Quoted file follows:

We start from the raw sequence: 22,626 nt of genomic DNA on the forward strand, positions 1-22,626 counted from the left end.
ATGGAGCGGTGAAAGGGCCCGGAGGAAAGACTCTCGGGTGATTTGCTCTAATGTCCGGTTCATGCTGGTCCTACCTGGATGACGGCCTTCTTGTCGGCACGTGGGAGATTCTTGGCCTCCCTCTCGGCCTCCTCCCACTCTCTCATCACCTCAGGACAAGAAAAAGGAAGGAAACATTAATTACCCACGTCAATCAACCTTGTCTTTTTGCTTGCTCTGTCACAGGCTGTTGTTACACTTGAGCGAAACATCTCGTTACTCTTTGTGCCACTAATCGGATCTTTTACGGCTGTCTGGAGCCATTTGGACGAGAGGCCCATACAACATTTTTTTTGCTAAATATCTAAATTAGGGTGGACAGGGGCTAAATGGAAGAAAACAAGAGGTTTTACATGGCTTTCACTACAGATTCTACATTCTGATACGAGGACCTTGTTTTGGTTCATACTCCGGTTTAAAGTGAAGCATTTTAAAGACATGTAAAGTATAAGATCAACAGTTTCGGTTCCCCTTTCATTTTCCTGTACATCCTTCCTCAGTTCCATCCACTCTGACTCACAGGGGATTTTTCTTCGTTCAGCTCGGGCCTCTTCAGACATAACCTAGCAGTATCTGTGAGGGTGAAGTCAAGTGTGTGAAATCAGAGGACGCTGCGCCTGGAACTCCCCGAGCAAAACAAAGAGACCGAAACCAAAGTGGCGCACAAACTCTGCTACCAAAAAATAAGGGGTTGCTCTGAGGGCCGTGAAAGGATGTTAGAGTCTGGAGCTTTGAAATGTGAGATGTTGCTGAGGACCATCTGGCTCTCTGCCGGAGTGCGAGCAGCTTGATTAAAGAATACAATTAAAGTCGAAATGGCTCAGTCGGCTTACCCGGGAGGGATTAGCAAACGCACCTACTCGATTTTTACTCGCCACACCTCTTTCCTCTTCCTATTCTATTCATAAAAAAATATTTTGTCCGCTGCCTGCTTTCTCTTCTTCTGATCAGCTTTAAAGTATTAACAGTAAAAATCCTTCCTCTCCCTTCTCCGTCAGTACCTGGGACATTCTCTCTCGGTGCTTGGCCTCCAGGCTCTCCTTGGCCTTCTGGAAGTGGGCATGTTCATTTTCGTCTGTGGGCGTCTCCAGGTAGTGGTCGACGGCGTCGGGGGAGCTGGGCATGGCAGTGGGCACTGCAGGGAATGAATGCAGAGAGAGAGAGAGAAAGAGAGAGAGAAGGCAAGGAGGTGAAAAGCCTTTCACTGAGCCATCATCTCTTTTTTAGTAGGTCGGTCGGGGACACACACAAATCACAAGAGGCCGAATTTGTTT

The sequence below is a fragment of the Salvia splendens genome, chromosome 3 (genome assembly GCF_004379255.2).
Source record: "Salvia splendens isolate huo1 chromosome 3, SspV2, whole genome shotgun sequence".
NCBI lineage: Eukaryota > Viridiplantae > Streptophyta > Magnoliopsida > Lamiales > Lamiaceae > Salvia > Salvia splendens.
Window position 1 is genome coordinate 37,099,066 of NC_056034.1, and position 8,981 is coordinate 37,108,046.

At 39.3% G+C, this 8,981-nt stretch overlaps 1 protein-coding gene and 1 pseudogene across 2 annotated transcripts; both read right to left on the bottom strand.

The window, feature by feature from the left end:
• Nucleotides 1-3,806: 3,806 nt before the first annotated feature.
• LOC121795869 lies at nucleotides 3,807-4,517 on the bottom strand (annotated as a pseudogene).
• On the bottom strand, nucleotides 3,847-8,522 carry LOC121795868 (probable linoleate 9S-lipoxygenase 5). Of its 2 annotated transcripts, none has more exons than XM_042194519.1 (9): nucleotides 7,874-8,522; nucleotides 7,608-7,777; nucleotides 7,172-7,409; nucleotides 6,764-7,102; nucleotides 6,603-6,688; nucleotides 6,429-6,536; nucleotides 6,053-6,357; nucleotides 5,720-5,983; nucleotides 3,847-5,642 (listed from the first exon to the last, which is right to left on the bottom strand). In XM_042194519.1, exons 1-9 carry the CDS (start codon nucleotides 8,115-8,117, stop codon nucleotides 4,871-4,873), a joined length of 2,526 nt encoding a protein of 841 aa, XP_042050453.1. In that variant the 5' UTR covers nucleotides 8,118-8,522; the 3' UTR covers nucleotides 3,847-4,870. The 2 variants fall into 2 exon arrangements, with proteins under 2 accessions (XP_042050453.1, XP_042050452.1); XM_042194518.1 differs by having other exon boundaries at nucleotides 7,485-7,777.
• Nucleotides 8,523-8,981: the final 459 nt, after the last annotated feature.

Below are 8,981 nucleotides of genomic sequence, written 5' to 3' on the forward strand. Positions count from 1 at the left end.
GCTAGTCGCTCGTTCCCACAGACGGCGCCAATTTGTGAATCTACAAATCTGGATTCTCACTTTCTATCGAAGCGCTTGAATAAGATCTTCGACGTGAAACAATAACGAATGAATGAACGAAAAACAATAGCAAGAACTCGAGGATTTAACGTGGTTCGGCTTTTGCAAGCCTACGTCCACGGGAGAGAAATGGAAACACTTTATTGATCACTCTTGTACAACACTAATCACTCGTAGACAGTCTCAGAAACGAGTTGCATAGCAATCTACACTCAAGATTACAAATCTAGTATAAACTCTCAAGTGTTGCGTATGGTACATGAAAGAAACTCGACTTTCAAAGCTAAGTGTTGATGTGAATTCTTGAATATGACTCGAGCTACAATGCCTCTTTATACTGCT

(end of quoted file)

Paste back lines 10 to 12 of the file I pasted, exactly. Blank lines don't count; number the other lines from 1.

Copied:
• LOC121795869 lies at nucleotides 3,807-4,517 on the bottom strand (annotated as a pseudogene).
• On the bottom strand, nucleotides 3,847-8,522 carry LOC121795868 (probable linoleate 9S-lipoxygenase 5). Of its 2 annotated transcripts, none has more exons than XM_042194519.1 (9): nucleotides 7,874-8,522; nucleotides 7,608-7,777; nucleotides 7,172-7,409; nucleotides 6,764-7,102; nucleotides 6,603-6,688; nucleotides 6,429-6,536; nucleotides 6,053-6,357; nucleotides 5,720-5,983; nucleotides 3,847-5,642 (listed from the first exon to the last, which is right to left on the bottom strand). In XM_042194519.1, exons 1-9 carry the CDS (start codon nucleotides 8,115-8,117, stop codon nucleotides 4,871-4,873), a joined length of 2,526 nt encoding a protein of 841 aa, XP_042050453.1. In that variant the 5' UTR covers nucleotides 8,118-8,522; the 3' UTR covers nucleotides 3,847-4,870. The 2 variants fall into 2 exon arrangements, with proteins under 2 accessions (XP_042050453.1, XP_042050452.1); XM_042194518.1 differs by having other exon boundaries at nucleotides 7,485-7,777.
• Nucleotides 8,523-8,981: the final 459 nt, after the last annotated feature.